Legislators and courts are stripping voting and reproductive rights away overnight, and schools are forcing children back into the classroom with problems unresolved. Unemployment benefits halted last week, just as the remains of Hurricane Ida flooded the northeast. But I guess all is good, because the former US president is too busy eating leftover McDonald’s at Mar-a-Lago to be anyone’s scapegoat, and it’ll be a long time before white Americans collectively blame themselves for where we are. I’m done waiting for another name and hashtag to trend on Twitter, and I’m certainly done writing about it.
No more working against myself
I began thinking about this essay when I noticed how racially homogenous (read: white) the 2021 Fringe Festival is. But then I realized I don’t care, or perhaps, I’m actively choosing not to care. I’m exhausted trying to finagle my way into places where I’m excluded. I’m far more interested in participating and contributing in places where I’m included. I’ve been working against myself to appease people who only come around when my siblings die, and that’s a lot to unpack. (Thank goodness for therapy.)
It's been a struggle for me to write over the last 18 months. From using parody to patch inflamed wounds from years of racist microaggressions, to reviewing a play whose meta-reality shifted me as a Black writer while simultaneously making me painfully uncomfortable, I haven’t been measured or voluble. This has come as a blessing because it forced me to find measurement elsewhere: through other creative outlets, spending time intentionally doing nothing, and protecting myself by becoming extremely picky about where and with whom I spend my time intentionally doing something.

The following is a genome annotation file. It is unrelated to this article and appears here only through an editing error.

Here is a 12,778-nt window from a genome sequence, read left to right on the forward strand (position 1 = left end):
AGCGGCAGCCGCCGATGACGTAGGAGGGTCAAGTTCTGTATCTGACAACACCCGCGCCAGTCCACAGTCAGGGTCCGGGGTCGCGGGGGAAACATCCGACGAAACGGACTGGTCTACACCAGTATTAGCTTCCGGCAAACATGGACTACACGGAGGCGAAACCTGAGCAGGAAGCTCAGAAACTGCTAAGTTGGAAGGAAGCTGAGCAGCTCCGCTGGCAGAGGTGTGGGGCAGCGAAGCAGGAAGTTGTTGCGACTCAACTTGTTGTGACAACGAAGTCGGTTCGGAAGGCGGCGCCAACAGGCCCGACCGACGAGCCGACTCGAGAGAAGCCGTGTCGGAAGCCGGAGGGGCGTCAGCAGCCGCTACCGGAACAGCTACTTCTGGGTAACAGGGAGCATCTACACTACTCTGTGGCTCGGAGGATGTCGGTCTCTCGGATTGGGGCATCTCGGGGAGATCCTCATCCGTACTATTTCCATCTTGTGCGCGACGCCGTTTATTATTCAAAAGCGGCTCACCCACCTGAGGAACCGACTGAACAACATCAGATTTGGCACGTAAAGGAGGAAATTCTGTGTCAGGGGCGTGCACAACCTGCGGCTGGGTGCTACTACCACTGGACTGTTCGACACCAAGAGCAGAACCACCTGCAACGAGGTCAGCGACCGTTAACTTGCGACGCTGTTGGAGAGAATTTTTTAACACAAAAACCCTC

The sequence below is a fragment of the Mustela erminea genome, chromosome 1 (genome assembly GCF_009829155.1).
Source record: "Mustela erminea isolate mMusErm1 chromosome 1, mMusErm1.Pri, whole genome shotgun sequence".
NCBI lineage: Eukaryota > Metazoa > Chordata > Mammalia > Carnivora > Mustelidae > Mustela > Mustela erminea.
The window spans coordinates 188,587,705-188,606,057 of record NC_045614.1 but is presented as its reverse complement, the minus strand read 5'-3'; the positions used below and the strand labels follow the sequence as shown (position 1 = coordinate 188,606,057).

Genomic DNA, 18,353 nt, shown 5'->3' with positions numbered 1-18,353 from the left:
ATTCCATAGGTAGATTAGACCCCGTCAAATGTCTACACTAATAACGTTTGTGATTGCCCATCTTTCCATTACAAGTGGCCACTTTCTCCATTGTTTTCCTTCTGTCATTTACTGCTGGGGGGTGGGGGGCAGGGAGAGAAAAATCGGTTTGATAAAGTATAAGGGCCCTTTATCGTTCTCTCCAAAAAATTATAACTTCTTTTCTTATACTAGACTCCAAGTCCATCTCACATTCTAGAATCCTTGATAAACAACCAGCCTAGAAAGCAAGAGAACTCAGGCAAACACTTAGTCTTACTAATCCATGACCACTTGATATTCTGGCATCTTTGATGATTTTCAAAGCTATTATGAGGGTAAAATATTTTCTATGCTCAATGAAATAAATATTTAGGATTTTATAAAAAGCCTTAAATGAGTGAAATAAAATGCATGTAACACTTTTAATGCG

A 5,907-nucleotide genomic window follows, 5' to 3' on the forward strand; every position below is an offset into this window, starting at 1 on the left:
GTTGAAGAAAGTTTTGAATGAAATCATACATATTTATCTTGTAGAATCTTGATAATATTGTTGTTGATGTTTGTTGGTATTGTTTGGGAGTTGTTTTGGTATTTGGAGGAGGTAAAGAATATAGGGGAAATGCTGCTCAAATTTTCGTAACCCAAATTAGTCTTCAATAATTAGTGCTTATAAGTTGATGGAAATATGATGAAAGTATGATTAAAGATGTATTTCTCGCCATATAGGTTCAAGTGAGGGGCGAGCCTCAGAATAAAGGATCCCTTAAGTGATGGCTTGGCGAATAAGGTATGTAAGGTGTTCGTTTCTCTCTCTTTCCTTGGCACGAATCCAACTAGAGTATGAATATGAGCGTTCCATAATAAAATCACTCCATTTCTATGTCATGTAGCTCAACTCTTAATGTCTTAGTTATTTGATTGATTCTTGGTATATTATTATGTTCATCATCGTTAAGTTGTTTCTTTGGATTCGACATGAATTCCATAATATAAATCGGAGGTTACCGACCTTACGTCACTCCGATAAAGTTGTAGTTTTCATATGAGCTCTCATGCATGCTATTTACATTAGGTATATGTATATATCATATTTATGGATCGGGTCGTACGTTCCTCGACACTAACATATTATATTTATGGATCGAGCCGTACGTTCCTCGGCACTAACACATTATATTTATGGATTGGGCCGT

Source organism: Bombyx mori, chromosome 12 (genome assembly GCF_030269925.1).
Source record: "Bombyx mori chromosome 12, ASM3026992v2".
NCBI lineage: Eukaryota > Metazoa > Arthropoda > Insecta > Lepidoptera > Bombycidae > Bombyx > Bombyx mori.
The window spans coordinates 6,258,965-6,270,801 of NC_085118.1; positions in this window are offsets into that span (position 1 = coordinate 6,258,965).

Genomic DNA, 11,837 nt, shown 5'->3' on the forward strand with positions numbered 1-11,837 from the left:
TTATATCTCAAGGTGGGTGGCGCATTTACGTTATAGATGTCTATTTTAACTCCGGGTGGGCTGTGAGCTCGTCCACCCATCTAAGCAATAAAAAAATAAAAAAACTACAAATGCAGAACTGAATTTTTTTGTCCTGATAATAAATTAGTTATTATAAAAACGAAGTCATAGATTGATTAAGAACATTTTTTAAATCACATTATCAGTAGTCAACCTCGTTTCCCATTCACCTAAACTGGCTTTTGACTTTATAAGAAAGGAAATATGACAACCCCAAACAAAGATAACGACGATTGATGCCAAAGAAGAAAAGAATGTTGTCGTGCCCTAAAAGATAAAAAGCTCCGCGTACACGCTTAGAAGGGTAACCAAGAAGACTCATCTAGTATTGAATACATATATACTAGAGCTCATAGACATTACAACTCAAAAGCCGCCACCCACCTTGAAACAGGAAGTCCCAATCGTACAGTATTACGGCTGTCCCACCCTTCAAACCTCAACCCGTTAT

Right now, that something is making myself more available for loved ones. That something is courageously making and sharing music projects I was hiding, and receiving inspiring feedback. It’s jumping into friends’ livestreams. It’s investing in my podcast. It’s carving out time for the massive queue of graphic novels, magazines, and memoirs piling up on my tables, shelves, and iPad. It’s practicing my Japanese. It’s recognizing what I want to do, not what I think I should be doing. It’s being intentionally still in the water—whether in a river or the rain or the shower. That something is not seeking space in places I don’t belong, but curating space for myself and others like me.
A love letter to my choice
This isn’t a “fuck you” letter to people who go out of their way to exclude or consume Black trauma (either passively or actively, it’s all the same). Instead, it’s more of a love letter where I declare that I choose joy over everything. Joy is something I haven’t made enough space for because I haven’t known how to, let alone known it was possible. Choosing joy does not mean ignoring the frightful, the harmful—the bad. Choosing joy is understanding the need for balance and pursuing self-awareness through means that include safety and inclusivity as a way to combat the bad.
Choosing joy is choosing to heal, recover, and restore. Choosing joy is an art, a pirouette against the flurry of never-ending madness that has us spiraling into the world's end. Even then, I will find rebellious joy, because I will know in the end that I spent the time I could in the spaces that welcomed me, that loved me, that saw me for who I was: a person who simply wants to be.